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#90 McPhee does his part by 2-gapping the Left Tackle but the savvy Foster stretches McPhee nearer to the sideline before cutting into the open hole.  This is patient running executed perfectly.

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Fortunately for the Ravens, the backside only held their blocks momentarily and with McPhee and Ihedigbo (right-most Ravens above) forcing Foster back to the inside, the run is stopped for a 6 yard gain.

Trouble with the zone-blocking scheme starts up front.  This is where gap integrity impacts the ultimate success of a run play.  The defensive front primarily needs to work to not get reach-blocked toward the sideline.  If they can do this, penetration is the second priority.

Minimizing the Watt Effect

The last time the Ravens met the Texans, star DE J.J. Watt accrued 4 tackles, 2 batted passes, and 2 hurries of Flacco.  This Sunday, the Ravens offensive gameplan was extremely simple in the first few drives in part because they were creating blocking schemes specifically to minimize Watt.

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The above play was the second play of the Ravens first drive.  At first viewing, this play appeared to be your average power run play (everyone block down while the backside guard pulls to the play-side).  However, these schemes generally leave the end man on the line of scrimmage (EMLOS) intentionally unblocked before the pulling guard arrives to kick him out.  This wasn’t the case here.  Osemele pulled to the playside and sought out Watt specifically.  The Ravens wasted no time trying to deter Watt from his usual dominance.

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This playcall involved a double-team on J.J. Watt.  The Ravens were so concerned with Watt that they decided before the snap to slide the protection to the right (Watt’s side) and leave RB Pierce to block one of the league’s best blitzing LBs Brian Cushing.  The ultimate result was a missed reception to Dallas Clark (#87).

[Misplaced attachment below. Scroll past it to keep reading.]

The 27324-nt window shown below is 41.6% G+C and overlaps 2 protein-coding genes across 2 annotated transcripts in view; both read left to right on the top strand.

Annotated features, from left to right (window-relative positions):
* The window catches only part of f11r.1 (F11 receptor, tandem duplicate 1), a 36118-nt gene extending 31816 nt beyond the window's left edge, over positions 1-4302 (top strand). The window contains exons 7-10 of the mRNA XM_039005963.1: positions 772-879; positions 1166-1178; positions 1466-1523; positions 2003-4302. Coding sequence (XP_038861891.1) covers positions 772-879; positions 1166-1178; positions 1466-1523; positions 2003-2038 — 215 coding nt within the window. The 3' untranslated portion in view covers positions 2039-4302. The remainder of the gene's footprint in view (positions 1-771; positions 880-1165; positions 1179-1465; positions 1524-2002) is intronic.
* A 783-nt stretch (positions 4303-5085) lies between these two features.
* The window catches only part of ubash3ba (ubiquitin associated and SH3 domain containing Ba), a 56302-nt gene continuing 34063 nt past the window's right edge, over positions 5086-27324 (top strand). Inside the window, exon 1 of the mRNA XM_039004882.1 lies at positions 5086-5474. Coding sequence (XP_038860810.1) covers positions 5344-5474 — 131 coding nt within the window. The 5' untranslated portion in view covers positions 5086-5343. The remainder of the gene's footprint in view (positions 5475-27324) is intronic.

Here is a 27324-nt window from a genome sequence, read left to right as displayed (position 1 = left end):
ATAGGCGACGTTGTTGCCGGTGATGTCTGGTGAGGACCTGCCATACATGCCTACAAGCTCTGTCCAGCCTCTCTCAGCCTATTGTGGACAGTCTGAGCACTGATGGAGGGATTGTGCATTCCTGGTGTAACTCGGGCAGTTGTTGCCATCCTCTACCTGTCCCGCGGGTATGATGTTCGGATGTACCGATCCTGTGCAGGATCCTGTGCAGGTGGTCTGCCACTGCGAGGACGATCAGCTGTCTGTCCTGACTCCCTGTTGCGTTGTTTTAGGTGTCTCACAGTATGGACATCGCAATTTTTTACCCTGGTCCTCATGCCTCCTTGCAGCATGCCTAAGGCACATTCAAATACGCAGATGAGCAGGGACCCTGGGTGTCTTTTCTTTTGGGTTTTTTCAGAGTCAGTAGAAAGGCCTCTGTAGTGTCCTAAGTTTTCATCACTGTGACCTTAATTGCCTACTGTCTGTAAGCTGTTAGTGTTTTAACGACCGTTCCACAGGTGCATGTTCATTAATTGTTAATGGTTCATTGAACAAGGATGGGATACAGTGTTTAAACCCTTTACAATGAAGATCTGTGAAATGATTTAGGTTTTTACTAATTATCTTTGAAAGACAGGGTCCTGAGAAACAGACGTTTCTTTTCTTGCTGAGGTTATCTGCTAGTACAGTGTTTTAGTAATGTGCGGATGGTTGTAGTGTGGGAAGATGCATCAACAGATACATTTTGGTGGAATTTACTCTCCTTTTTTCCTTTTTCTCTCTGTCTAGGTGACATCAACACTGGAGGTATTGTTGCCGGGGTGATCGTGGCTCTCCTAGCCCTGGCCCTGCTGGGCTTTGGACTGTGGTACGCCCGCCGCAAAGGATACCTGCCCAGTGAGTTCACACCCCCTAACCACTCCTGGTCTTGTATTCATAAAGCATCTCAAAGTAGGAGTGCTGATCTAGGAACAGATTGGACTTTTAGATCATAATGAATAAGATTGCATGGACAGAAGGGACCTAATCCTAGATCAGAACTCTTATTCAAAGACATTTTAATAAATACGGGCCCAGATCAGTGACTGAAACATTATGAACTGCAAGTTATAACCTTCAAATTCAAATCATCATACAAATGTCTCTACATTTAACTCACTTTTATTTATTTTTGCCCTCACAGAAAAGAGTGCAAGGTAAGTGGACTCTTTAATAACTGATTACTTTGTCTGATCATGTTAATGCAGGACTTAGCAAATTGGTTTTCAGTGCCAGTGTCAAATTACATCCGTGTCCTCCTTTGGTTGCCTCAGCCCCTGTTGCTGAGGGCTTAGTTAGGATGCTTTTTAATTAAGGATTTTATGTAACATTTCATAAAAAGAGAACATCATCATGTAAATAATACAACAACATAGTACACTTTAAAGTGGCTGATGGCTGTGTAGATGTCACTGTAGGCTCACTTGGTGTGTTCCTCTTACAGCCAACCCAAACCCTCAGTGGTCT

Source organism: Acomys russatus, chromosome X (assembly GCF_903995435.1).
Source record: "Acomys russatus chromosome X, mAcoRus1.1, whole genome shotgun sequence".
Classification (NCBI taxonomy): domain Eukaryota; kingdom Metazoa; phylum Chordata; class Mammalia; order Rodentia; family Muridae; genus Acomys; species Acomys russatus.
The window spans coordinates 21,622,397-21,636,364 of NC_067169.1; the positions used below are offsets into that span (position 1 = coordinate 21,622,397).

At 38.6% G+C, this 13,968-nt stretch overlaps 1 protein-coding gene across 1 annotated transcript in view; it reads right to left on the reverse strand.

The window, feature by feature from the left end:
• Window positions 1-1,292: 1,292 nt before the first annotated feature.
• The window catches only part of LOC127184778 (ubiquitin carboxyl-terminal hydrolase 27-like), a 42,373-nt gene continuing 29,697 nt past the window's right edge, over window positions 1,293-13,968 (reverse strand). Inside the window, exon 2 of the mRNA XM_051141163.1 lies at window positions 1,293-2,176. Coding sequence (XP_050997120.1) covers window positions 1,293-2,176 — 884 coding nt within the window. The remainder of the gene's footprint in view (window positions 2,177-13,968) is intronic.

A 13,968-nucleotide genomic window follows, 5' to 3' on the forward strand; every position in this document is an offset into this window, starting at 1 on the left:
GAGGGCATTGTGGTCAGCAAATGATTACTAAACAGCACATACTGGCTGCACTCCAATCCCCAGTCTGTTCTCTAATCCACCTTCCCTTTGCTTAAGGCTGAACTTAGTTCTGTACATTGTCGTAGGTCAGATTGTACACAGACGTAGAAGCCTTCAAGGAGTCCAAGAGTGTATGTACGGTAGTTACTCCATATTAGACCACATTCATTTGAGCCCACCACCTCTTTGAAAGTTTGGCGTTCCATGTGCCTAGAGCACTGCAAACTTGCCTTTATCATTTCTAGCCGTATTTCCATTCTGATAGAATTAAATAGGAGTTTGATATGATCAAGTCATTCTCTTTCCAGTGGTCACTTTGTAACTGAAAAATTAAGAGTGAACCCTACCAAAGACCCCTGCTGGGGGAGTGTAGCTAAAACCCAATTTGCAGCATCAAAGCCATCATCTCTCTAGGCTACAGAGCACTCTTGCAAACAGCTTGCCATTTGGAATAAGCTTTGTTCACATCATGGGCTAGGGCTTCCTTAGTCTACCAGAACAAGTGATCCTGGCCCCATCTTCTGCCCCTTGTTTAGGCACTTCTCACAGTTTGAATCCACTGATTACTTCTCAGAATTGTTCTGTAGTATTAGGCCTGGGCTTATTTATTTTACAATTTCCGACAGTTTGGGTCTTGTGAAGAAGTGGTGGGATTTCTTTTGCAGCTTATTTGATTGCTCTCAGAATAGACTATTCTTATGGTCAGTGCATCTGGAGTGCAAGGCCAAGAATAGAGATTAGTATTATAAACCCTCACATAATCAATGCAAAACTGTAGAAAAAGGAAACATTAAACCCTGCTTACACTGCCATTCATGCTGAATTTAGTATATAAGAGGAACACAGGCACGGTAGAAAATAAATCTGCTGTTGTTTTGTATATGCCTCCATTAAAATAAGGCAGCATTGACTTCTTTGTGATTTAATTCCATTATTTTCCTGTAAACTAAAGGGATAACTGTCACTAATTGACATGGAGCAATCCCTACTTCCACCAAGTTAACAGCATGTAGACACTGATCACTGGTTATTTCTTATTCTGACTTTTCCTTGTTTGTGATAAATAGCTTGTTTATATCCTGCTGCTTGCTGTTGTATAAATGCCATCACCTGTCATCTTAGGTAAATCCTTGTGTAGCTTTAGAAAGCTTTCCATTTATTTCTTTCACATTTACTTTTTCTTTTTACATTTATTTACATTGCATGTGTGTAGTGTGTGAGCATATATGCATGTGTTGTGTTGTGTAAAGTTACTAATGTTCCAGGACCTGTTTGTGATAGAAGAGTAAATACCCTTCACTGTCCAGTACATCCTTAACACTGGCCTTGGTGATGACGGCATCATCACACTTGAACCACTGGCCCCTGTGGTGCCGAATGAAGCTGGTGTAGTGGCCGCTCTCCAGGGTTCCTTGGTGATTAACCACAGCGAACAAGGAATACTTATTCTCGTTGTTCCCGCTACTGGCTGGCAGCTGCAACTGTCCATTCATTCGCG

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Instead of a standard O-line double-team, the Ravens opted to chip Watt with a running back on this play.  At the snap, Pierce locked his gaze on Watt and chipped him on his way to the flat to catch a Flacco pass.  This was clearly part of the playcall.

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After being stifled on the offense’s right side, Watt shifted to the other side of the line to try his hand at facing the lesser of the two Raven guards, Kelechi Osemele.  Watt was met with a combined 689 pounds worth of double-team between McKinnie and Osemele.  Even with good positioning from these two O-lineman, McKinnie still resorted to (and was flagged for) holding onto Watt’s face-mask.

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This scheme was my favorite.  TE Ed Dickson motioned from his plus-split alignment to an H-back position.  By design the Ravens left Watt unblocked and Watt was met with a nasty cut block from Dickson which eliminated him from the play.

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The Ravens brought their swing tackle Ricky Wagner into the game to add extra beef to the blocking scheme.  Wagner and McKinnie double-team J.J. Watt and reduce him to one knee.

Despite clear game-planning, Watt still led his team with 6 tackles and added 3 assisted tackles and a sack for good measure.  It’s rare that a gameplan clearly and obviously attempts to eliminate one specific player but in this instance it was warranted.

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About the author


Dan Bryden   

Dan played high school football at Wilde Lake and graduated from McDaniel College with a degree in Psychology. Dan is currently a Maryland Terp working on his PhD degree in Neuroscience. He has experience writing published scientific material as well as blogging for SBNation via Baltimore Beatdown. Beginning in the 2012 season, Dan has been writing about the Ravens focusing on the X’s and O’s of the game of football with heavy use of overhead (All-22) film analysis. The Columbia, MD native currently lives in Silver Spring.